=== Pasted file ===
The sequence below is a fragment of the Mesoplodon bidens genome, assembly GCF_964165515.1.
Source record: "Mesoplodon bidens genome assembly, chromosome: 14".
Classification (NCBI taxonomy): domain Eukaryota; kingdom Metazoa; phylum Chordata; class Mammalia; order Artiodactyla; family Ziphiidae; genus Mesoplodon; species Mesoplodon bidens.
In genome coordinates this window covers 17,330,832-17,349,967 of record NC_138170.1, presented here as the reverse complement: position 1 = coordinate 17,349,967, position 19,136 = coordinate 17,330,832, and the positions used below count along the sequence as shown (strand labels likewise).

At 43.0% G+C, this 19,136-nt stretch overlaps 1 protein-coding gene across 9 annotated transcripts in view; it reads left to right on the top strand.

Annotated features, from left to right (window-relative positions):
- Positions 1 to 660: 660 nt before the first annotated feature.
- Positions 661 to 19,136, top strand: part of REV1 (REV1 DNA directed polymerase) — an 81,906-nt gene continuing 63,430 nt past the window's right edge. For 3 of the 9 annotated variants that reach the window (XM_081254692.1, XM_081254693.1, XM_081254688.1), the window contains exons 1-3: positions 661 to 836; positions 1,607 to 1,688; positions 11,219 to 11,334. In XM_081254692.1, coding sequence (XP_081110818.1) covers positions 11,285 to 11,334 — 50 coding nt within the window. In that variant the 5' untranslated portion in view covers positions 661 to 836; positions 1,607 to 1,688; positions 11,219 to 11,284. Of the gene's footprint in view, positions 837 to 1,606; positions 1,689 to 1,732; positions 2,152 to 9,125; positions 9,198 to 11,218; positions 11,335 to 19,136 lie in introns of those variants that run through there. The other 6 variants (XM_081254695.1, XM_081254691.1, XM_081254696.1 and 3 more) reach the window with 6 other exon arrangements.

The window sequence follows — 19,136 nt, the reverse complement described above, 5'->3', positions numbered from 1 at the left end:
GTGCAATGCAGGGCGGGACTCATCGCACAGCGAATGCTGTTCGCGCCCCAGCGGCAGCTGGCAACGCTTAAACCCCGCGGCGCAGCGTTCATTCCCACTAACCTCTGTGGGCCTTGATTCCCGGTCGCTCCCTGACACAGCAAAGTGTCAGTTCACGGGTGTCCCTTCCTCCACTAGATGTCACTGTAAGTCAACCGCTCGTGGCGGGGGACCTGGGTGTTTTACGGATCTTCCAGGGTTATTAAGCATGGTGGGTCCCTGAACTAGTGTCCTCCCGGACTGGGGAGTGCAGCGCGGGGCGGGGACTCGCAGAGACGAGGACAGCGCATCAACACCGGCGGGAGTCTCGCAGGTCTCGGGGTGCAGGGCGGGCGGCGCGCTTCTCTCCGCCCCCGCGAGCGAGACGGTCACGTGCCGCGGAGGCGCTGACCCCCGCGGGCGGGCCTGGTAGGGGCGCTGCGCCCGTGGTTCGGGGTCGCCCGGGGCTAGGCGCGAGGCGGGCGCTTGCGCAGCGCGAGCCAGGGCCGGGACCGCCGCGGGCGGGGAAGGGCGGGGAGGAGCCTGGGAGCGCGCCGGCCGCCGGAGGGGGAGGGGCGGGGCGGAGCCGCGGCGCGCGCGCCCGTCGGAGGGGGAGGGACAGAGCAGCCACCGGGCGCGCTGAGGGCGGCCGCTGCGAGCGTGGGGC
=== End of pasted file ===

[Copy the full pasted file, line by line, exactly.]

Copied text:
The sequence below is a fragment of the Mesoplodon bidens genome, assembly GCF_964165515.1.
Source record: "Mesoplodon bidens genome assembly, chromosome: 14".
Classification (NCBI taxonomy): domain Eukaryota; kingdom Metazoa; phylum Chordata; class Mammalia; order Artiodactyla; family Ziphiidae; genus Mesoplodon; species Mesoplodon bidens.
In genome coordinates this window covers 17,330,832-17,349,967 of record NC_138170.1, presented here as the reverse complement: position 1 = coordinate 17,349,967, position 19,136 = coordinate 17,330,832, and the positions used below count along the sequence as shown (strand labels likewise).

At 43.0% G+C, this 19,136-nt stretch overlaps 1 protein-coding gene across 9 annotated transcripts in view; it reads left to right on the top strand.

Annotated features, from left to right (window-relative positions):
- Positions 1 to 660: 660 nt before the first annotated feature.
- Positions 661 to 19,136, top strand: part of REV1 (REV1 DNA directed polymerase) — an 81,906-nt gene continuing 63,430 nt past the window's right edge. For 3 of the 9 annotated variants that reach the window (XM_081254692.1, XM_081254693.1, XM_081254688.1), the window contains exons 1-3: positions 661 to 836; positions 1,607 to 1,688; positions 11,219 to 11,334. In XM_081254692.1, coding sequence (XP_081110818.1) covers positions 11,285 to 11,334 — 50 coding nt within the window. In that variant the 5' untranslated portion in view covers positions 661 to 836; positions 1,607 to 1,688; positions 11,219 to 11,284. Of the gene's footprint in view, positions 837 to 1,606; positions 1,689 to 1,732; positions 2,152 to 9,125; positions 9,198 to 11,218; positions 11,335 to 19,136 lie in introns of those variants that run through there. The other 6 variants (XM_081254695.1, XM_081254691.1, XM_081254696.1 and 3 more) reach the window with 6 other exon arrangements.

The window sequence follows — 19,136 nt, the reverse complement described above, 5'->3', positions numbered from 1 at the left end:
GTGCAATGCAGGGCGGGACTCATCGCACAGCGAATGCTGTTCGCGCCCCAGCGGCAGCTGGCAACGCTTAAACCCCGCGGCGCAGCGTTCATTCCCACTAACCTCTGTGGGCCTTGATTCCCGGTCGCTCCCTGACACAGCAAAGTGTCAGTTCACGGGTGTCCCTTCCTCCACTAGATGTCACTGTAAGTCAACCGCTCGTGGCGGGGGACCTGGGTGTTTTACGGATCTTCCAGGGTTATTAAGCATGGTGGGTCCCTGAACTAGTGTCCTCCCGGACTGGGGAGTGCAGCGCGGGGCGGGGACTCGCAGAGACGAGGACAGCGCATCAACACCGGCGGGAGTCTCGCAGGTCTCGGGGTGCAGGGCGGGCGGCGCGCTTCTCTCCGCCCCCGCGAGCGAGACGGTCACGTGCCGCGGAGGCGCTGACCCCCGCGGGCGGGCCTGGTAGGGGCGCTGCGCCCGTGGTTCGGGGTCGCCCGGGGCTAGGCGCGAGGCGGGCGCTTGCGCAGCGCGAGCCAGGGCCGGGACCGCCGCGGGCGGGGAAGGGCGGGGAGGAGCCTGGGAGCGCGCCGGCCGCCGGAGGGGGAGGGGCGGGGCGGAGCCGCGGCGCGCGCGCCCGTCGGAGGGGGAGGGACAGAGCAGCCACCGGGCGCGCTGAGGGCGGCCGCTGCGAGCGTGGGGC